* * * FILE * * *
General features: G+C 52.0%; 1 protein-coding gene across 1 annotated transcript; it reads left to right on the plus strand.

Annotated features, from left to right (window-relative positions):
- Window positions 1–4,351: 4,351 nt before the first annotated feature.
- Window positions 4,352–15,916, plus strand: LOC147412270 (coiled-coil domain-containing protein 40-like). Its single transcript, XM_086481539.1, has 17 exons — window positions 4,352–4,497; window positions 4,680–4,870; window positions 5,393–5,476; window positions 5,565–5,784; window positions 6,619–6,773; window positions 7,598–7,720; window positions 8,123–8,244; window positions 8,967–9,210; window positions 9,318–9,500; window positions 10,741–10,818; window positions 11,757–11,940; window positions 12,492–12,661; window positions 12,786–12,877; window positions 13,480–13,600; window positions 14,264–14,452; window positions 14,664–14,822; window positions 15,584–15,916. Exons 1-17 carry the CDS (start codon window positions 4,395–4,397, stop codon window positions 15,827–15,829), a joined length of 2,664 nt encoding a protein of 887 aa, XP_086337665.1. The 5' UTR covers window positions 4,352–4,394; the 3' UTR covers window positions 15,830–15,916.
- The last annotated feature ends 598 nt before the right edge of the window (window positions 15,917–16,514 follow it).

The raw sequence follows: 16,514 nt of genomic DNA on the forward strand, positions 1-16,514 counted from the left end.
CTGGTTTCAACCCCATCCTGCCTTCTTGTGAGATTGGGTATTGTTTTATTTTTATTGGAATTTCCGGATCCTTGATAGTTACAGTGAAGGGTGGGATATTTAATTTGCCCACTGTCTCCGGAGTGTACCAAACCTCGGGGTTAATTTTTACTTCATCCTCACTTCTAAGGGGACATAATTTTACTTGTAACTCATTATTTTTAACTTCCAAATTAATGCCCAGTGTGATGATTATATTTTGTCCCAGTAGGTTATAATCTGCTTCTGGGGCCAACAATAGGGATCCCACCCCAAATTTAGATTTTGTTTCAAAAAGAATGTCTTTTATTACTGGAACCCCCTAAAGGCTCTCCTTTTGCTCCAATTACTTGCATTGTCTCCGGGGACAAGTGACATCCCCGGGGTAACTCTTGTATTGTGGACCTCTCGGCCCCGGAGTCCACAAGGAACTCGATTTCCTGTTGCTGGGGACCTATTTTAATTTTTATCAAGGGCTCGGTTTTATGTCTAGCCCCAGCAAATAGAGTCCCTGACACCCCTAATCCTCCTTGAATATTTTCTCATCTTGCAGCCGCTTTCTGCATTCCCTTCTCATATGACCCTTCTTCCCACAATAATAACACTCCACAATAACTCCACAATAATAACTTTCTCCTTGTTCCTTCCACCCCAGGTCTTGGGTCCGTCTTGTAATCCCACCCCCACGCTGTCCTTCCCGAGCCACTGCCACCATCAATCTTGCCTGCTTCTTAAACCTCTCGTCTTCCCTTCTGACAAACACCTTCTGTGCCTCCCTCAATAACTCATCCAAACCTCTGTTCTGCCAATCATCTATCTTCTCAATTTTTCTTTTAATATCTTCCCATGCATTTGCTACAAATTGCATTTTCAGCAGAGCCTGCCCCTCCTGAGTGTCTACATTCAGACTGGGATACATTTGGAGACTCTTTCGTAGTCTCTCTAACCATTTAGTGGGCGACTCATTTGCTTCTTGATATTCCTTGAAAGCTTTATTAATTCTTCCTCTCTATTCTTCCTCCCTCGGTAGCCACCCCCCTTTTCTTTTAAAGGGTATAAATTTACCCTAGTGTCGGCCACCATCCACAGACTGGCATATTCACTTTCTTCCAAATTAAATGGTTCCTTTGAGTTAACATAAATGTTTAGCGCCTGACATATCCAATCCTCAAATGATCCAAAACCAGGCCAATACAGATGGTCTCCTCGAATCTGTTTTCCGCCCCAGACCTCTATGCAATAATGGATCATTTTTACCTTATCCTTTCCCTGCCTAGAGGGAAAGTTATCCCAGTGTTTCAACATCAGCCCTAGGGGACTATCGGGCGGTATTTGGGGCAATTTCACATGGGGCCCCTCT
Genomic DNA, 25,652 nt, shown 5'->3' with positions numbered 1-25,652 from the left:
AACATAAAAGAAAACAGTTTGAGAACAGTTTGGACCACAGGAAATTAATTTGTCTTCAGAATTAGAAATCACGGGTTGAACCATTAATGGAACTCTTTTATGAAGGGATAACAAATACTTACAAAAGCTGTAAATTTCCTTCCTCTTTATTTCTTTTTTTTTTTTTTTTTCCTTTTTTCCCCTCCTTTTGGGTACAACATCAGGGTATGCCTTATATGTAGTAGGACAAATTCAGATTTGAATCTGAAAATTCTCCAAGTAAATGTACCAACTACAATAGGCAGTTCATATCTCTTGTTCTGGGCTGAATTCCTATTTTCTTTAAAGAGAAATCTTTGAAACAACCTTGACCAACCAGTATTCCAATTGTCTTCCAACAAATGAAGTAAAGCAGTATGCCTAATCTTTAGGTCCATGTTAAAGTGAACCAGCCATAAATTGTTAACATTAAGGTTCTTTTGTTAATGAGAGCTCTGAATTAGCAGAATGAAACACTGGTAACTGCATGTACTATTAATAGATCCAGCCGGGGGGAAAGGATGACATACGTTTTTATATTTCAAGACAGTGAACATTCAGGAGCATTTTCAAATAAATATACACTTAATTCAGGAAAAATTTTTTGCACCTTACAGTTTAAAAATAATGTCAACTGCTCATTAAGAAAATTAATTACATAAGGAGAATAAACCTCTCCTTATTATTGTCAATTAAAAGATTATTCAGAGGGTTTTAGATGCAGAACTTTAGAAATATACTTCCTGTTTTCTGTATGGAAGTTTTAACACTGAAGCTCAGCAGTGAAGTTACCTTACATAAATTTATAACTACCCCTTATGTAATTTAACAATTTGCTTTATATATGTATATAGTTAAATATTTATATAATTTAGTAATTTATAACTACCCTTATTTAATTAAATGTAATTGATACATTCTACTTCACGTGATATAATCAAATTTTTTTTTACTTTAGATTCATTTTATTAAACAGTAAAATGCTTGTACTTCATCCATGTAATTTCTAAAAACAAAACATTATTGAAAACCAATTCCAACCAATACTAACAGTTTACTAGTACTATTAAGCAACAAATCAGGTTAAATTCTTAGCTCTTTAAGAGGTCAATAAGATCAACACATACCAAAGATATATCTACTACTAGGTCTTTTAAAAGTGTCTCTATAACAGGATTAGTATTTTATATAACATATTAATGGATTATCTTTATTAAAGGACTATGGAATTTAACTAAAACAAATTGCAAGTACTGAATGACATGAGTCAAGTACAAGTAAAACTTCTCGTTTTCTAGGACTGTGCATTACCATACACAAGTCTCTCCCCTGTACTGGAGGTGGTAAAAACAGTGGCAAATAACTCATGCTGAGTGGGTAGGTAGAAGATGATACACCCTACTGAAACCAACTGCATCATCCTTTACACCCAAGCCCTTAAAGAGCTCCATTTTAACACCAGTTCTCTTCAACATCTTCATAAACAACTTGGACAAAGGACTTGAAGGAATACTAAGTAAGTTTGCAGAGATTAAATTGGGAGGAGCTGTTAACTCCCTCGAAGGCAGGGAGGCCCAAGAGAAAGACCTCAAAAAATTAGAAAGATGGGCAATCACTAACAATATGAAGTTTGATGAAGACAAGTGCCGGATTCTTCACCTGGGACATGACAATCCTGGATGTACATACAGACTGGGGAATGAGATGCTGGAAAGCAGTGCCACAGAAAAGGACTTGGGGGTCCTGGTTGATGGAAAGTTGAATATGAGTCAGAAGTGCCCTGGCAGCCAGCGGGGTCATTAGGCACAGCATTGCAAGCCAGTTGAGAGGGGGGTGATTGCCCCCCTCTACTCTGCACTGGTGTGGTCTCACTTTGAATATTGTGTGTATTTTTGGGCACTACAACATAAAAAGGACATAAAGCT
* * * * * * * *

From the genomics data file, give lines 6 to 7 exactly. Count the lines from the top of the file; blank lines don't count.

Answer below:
The raw sequence follows: 16,514 nt of genomic DNA on the forward strand, positions 1-16,514 counted from the left end.
CTGGTTTCAACCCCATCCTGCCTTCTTGTGAGATTGGGTATTGTTTTATTTTTATTGGAATTTCCGGATCCTTGATAGTTACAGTGAAGGGTGGGATATTTAATTTGCCCACTGTCTCCGGAGTGTACCAAACCTCGGGGTTAATTTTTACTTCATCCTCACTTCTAAGGGGACATAATTTTACTTGTAACTCATTATTTTTAACTTCCAAATTAATGCCCAGTGTGATGATTATATTTTGTCCCAGTAGGTTATAATCTGCTTCTGGGGCCAACAATAGGGATCCCACCCCAAATTTAGATTTTGTTTCAAAAAGAATGTCTTTTATTACTGGAACCCCCTAAAGGCTCTCCTTTTGCTCCAATTACTTGCATTGTCTCCGGGGACAAGTGACATCCCCGGGGTAACTCTTGTATTGTGGACCTCTCGGCCCCGGAGTCCACAAGGAACTCGATTTCCTGTTGCTGGGGACCTATTTTAATTTTTATCAAGGGCTCGGTTTTATGTCTAGCCCCAGCAAATAGAGTCCCTGACACCCCTAATCCTCCTTGAATATTTTCTCATCTTGCAGCCGCTTTCTGCATTCCCTTCTCATATGACCCTTCTTCCCACAATAATAACACTCCACAATAACTCCACAATAATAACTTTCTCCTTGTTCCTTCCACCCCAGGTCTTGGGTCCGTCTTGTAATCCCACCCCCACGCTGTCCTTCCCGAGCCACTGCCACCATCAATCTTGCCTGCTTCTTAAACCTCTCGTCTTCCCTTCTGACAAACACCTTCTGTGCCTCCCTCAATAACTCATCCAAACCTCTGTTCTGCCAATCATCTATCTTCTCAATTTTTCTTTTAATATCTTCCCATGCATTTGCTACAAATTGCATTTTCAGCAGAGCCTGCCCCTCCTGAGTGTCTACATTCAGACTGGGATACATTTGGAGACTCTTTCGTAGTCTCTCTAACCATTTAGTGGGCGACTCATTTGCTTCTTGATATTCCTTGAAAGCTTTATTAATTCTTCCTCTCTATTCTTCCTCCCTCGGTAGCCACCCCCCTTTTCTTTTAAAGGGTATAAATTTACCCTAGTGTCGGCCACCATCCACAGACTGGCATATTCACTTTCTTCCAAATTAAATGGTTCCTTTGAGTTAACATAAATGTTTAGCGCCTGACATATCCAATCCTCAAATGATCCAAAACCAGGCCAATACAGATGGTCTCCTCGAATCTGTTTTCCGCCCCAGACCTCTATGCAATAATGGATCATTTTTACCTTATCCTTTCCCTGCCTAGAGGGAAAGTTATCCCAGTGTTTCAACATCAGCCCTAGGGGACTATCGGGCGGTATTTGGGGCAATTTCACATGGGGCCCCTCT